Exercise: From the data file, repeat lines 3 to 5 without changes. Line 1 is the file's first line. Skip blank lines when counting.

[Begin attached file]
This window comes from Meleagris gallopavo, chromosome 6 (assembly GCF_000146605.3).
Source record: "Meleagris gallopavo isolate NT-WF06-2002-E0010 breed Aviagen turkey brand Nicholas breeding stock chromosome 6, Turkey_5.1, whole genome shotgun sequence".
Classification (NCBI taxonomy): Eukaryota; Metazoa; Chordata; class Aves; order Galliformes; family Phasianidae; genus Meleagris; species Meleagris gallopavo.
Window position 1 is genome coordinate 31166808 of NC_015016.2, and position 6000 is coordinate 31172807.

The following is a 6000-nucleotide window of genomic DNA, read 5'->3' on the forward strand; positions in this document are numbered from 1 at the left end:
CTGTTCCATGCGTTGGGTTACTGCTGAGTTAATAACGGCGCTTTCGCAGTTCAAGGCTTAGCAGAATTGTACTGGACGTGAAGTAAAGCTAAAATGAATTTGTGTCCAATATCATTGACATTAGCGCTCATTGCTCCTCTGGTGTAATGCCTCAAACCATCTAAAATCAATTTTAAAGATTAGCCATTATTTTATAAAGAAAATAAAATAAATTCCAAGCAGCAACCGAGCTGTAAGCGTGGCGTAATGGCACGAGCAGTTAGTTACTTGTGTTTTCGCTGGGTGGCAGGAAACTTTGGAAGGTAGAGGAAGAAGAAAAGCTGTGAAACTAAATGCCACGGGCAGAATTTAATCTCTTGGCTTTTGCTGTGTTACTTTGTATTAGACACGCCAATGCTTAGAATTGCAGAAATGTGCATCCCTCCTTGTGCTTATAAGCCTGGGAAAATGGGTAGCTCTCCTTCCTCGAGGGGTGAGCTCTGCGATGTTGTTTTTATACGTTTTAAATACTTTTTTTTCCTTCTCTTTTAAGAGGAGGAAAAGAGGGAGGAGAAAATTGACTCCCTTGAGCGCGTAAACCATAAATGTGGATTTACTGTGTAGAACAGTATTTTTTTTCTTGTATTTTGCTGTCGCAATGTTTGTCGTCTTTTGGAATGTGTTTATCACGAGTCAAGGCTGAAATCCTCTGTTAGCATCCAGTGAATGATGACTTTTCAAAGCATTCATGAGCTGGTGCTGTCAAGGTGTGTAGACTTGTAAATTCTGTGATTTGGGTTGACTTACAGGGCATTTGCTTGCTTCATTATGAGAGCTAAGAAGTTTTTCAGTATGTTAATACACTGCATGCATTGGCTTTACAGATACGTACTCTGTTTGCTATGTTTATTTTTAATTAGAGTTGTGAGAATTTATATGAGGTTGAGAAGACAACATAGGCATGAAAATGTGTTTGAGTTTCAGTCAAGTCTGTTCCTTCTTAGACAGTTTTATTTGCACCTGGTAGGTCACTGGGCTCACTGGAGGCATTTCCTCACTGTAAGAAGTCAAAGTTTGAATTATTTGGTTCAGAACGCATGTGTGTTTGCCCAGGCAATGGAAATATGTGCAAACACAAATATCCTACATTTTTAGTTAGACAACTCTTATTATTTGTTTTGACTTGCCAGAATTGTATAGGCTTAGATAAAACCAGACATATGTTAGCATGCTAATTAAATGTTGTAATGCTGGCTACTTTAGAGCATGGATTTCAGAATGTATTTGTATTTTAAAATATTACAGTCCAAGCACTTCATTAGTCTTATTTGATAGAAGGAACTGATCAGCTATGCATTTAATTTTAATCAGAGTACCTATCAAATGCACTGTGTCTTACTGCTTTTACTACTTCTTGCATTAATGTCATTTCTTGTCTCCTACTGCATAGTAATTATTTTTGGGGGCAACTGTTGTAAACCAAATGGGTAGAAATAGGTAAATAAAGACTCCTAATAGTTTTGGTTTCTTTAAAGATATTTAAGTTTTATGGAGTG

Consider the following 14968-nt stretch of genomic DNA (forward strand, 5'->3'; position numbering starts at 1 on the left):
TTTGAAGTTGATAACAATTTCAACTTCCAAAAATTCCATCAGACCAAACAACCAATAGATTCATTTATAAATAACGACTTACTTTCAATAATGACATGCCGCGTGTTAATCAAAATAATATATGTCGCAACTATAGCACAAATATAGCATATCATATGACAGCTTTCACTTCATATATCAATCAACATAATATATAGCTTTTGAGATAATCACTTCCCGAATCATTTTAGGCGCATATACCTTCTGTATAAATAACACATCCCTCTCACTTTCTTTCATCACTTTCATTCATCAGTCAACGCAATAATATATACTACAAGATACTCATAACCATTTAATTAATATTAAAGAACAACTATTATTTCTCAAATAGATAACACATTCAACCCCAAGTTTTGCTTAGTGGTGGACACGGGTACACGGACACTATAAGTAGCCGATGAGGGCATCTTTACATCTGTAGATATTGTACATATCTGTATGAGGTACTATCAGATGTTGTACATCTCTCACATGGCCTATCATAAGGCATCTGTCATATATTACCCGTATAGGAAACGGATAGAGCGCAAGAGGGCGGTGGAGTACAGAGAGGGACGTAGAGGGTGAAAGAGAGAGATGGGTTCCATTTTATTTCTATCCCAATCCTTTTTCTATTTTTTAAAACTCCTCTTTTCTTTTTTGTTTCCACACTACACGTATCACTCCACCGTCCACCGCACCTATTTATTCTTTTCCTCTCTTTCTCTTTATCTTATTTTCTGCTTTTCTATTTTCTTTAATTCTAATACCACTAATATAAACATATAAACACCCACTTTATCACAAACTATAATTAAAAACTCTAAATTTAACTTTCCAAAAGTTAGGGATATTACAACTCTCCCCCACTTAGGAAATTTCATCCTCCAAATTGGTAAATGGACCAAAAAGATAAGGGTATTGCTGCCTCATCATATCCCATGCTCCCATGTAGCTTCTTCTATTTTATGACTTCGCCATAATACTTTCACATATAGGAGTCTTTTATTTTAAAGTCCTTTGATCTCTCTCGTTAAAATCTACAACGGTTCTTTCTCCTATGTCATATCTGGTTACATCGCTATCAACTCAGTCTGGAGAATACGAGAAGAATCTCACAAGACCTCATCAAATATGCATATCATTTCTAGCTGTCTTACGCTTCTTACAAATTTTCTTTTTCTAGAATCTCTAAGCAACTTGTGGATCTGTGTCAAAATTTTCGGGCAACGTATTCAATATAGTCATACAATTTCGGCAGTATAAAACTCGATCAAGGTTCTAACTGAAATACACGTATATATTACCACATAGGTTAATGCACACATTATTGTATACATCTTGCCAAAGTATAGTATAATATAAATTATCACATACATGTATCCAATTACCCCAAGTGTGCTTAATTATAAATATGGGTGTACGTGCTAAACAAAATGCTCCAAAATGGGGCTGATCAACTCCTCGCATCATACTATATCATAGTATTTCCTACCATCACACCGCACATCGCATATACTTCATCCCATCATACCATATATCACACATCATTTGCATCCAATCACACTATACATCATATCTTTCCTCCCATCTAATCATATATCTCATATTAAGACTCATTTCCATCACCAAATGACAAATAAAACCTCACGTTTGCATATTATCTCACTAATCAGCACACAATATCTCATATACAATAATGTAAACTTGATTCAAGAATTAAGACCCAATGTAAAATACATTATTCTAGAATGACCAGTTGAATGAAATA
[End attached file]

Classification (NCBI taxonomy): Eukaryota; Metazoa; Chordata; class Aves; order Galliformes; family Phasianidae; genus Meleagris; species Meleagris gallopavo.
Window position 1 is genome coordinate 31166808 of NC_015016.2, and position 6000 is coordinate 31172807.

The following is a 6000-nucleotide window of genomic DNA, read 5'->3' on the forward strand; positions in this document are numbered from 1 at the left end: